"ELOQUENCE is a painting of the thoughts," said Pascal.
•WELL, many of Sunday night's Oscar winners dipped brushes into their palette and came up with some of the most exquisitely touching and meaningful speeches of any Oscar telecast.
I don't think there was a bad one. And there was one quite funny entry -- the songwriting team who rhymed all the names of all the people they thanked.
But special note has to be made of Jared Leto (Best Supporting Actor), Lupita Nyong'o (Best Supporting Actress), Cate Blanchett (Best Actress) and the always on fire Matthew McConaughey.
Leto, who is now looking exactly like the beautiful, inaccurate depictions of Jesus, was moving in his tribute to his mother and recognition of all those who have fought and continue to fight for their right to love and to be...Lupita is grace itself; beaming, elegant, astonishingly composed, but deeply humbled...I loved Blanchett acknowledging "how random and subjective" the awards are, her decisive compliments to her director Woody Allen and recognition of brilliant co-star Sally Hawkins. Plus her clarion call to the industry that "women's films" are back, and profitable. "The world is round, people!" she concluded.
Matthew didn't reference outer space this time, as he did at the Golden Globes, but he got in his parents, God, heroes and his signature, "Alright, Alright, Alright" from Dazed and Confused. Amazing, the career road he has traveled in 24 months!
•THE SHOW? The staging was tacky -- what was with those big plastic-looking Oscars looming onstage? It was perhaps the least glamorous looking Oscar show in recent memory. Ah, but the host, Ellen DeGeneres, made up for what was not happening behind her.
Her gentle humor, poking delicately at egos, her understated Everywoman vibe, is really perfect for this job. She knows how to make a smart point without clobbering you over the head, and her vague, human indecision and hesitation at times (carefully thought out, of course) is most endearing. Julia Roberts clearly adored Ellen. Liza Minnelli did not.
But who couldn't love the pizza bit?
•THE WINS? IN the major categories, the ones we really care about, there was an embarrassment of riches this year, so it is difficult to complain.
However, I think the Academy could have waited a year or two on Lupita. She is a girl with a future. Her performance was searing, but to be honest I wouldn't have been unhappy to see June Squibb from Nebraska take it. Hers was a great turn, and it's unlikely she'll have another grab at the gold ring. (June was the original Miss Electra in the first Broadway production of Gypsy!)
Without dismissing fine Lupita's work, almost everybody agrees she won her Oscar because she showed up at every event, beautifully dressed, marvelously smart and composed, a new iconic face and form. So often the Academy just can't help being obvious.
And on this subject, or around it: Isn't it time the movie industry truly began fashioning award-winning roles and films for African American actors that don't involve subjugation in one form or another -- slaves, butlers, maids, chauffeurs, molested women, kooky psychics. Sidney Poitier, who appeared on the Oscar telecast Sunday night, was criticized and rejected by many of his own because his film portrayals were seen as "too idealized." Perhaps in some cases they were (Guess Who's Coming To Dinner.) But white people are idealized all the time on screen. What was wrong with that? It's the movies!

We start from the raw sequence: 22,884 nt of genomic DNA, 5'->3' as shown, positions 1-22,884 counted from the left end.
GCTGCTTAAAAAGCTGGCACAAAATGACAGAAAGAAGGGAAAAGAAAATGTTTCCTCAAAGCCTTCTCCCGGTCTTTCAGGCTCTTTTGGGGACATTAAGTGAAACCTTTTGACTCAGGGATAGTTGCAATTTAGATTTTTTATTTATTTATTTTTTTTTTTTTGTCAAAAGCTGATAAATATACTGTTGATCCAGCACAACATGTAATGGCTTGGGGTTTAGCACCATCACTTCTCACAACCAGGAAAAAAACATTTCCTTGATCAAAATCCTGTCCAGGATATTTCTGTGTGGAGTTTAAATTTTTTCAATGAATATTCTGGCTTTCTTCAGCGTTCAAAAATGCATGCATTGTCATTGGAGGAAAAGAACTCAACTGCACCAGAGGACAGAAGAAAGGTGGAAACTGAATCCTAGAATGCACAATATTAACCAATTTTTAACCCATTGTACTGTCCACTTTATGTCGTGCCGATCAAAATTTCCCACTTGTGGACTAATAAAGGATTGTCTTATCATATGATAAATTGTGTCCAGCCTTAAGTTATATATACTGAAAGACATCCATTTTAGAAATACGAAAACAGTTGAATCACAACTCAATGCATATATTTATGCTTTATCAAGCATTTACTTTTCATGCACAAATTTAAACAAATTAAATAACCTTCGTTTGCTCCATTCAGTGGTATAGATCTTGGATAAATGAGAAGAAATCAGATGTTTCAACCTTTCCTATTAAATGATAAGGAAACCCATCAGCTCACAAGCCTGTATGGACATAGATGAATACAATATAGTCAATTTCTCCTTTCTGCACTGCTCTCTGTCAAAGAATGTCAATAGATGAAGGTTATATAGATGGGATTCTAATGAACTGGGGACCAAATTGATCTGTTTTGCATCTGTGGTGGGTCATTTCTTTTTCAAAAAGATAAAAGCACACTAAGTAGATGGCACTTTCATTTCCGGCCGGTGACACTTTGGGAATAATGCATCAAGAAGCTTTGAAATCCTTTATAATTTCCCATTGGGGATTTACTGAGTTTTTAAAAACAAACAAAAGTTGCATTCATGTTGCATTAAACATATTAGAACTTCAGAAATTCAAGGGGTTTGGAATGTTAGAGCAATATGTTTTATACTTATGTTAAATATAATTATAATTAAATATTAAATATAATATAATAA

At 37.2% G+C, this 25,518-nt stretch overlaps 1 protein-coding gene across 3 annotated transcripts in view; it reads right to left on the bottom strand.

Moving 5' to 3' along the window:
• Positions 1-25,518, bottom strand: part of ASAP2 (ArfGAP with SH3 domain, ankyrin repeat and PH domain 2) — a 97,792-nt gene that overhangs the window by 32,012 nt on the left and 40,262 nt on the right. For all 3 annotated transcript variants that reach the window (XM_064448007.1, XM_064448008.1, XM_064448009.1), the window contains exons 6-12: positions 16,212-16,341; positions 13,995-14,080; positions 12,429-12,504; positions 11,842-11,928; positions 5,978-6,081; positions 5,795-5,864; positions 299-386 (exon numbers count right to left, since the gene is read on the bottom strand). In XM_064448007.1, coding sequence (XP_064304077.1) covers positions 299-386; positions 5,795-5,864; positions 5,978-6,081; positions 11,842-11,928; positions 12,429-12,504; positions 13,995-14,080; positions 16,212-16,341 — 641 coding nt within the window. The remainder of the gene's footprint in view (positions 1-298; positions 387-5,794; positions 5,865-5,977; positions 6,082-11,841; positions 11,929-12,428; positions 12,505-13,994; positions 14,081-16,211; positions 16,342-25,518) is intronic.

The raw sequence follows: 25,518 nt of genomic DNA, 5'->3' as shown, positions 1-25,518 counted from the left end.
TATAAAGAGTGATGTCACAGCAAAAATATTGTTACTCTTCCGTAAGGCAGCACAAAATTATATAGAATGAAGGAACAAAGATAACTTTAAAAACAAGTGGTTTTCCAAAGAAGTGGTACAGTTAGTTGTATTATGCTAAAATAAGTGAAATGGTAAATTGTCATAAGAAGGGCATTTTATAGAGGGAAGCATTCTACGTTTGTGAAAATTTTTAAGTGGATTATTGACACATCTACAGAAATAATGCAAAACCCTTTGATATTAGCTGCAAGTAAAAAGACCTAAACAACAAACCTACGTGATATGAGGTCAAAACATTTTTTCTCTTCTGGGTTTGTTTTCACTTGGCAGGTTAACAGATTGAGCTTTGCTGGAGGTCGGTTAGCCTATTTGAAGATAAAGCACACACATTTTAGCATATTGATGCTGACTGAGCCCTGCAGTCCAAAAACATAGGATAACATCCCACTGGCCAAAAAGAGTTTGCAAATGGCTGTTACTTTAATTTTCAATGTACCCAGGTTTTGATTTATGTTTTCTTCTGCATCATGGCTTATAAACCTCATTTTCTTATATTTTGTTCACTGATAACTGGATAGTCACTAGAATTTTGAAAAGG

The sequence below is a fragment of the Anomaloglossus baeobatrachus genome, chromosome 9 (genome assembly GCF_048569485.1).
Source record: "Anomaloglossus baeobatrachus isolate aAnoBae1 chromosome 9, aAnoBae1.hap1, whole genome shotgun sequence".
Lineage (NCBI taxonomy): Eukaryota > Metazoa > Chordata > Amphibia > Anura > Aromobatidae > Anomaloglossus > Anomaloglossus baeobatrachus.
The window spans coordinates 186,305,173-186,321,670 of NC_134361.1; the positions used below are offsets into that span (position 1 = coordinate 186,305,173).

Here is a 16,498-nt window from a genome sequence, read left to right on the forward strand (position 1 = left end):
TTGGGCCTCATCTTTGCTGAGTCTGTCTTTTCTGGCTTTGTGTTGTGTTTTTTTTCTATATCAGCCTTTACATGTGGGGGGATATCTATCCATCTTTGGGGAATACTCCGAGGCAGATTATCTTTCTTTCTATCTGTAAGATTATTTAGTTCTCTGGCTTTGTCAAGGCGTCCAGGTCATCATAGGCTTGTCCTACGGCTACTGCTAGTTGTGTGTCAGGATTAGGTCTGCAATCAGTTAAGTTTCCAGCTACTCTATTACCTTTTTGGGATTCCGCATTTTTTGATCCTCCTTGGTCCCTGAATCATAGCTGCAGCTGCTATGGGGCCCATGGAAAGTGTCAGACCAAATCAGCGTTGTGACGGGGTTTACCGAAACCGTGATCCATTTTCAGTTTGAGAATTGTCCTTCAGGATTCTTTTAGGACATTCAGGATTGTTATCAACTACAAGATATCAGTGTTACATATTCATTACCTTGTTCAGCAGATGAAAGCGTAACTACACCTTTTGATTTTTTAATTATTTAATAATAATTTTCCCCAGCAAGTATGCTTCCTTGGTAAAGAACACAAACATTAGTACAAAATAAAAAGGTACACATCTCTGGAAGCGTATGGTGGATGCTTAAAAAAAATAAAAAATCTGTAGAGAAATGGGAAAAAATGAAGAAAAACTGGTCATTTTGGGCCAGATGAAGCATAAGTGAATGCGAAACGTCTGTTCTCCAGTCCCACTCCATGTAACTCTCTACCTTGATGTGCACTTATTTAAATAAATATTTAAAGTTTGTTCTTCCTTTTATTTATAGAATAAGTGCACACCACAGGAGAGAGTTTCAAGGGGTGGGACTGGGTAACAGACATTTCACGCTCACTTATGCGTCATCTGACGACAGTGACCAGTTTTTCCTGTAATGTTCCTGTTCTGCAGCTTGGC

This is why the films of Tyler Perry, who presented on Oscar night -- imperfect as they are in some ways -- are important. Perry's over-long dramedys, often including the comic relief of his "Madea" character, show a wide range of black people -- good, bad, doctors, lawyers, chaste women and woman who are chased (and willingly caught). They are glossy soap operas with big dollops of religion, morality, every conceivable emotion and endings that are often ambiguous. Tyler also, is criticized for "elevating" African Americans too high -- this generally comes from white people who are going to make sure that when Barack Obama leaves office, all traces of him will be erased. Just like the ancient Egyptians chipped away the faces and names of previous Pharaohs, when a new ruler arrived.
This is why I recently called upon Oprah to continue her movie career, but to make choices that reflect the 21st century. Every group who is still discriminated against has a long way to go. Prejudice -- like cockroaches and Cher -- will survive a nuclear holocaust. The movies could help us along.
And as good a movie as The Dallas Buyers Club is-- and as deeply touching the performances are -- I am awaiting a movie about homosexuals that doesn't include AIDS, unhappy closeted people, people who die at the end, walk away alone at the end or end up not gay at all.
•OH, and I was happy to see Kim Novak, a genuine Hollywood legend, onstage. Long out of the scene -- and never comfortable in it -- Kim was gracious enough to thank the Academy for inviting her. The audience could at least have had the class to stand for the 81-year-old icon.
Matthew McConaughey's solicitude and respect while presenting with Kim, showed him to be the great gent he is.
•FINAL THOUGHTS: Although "Over the Rainbow" can belong to no one else other than the great Judy, Pink did a masterful job on the song in the Wizard of Oz tribute. I always feel Pink should be a bigger star. She has a truly great voice...Bette Midler, graceful, brilliant, a real artist, wrung every ounce of emotion she could muster on "Wind Beneath My Wings"...And, finally, what is with this business of giving honorary awards in advance, at a separate ceremony? Who wouldn't have wanted to see Steve Martin, Angelina Jolie or Angela Lansbury right there on stage? I think some of the technical awards could be excised from the telecast, to make room for real live legends.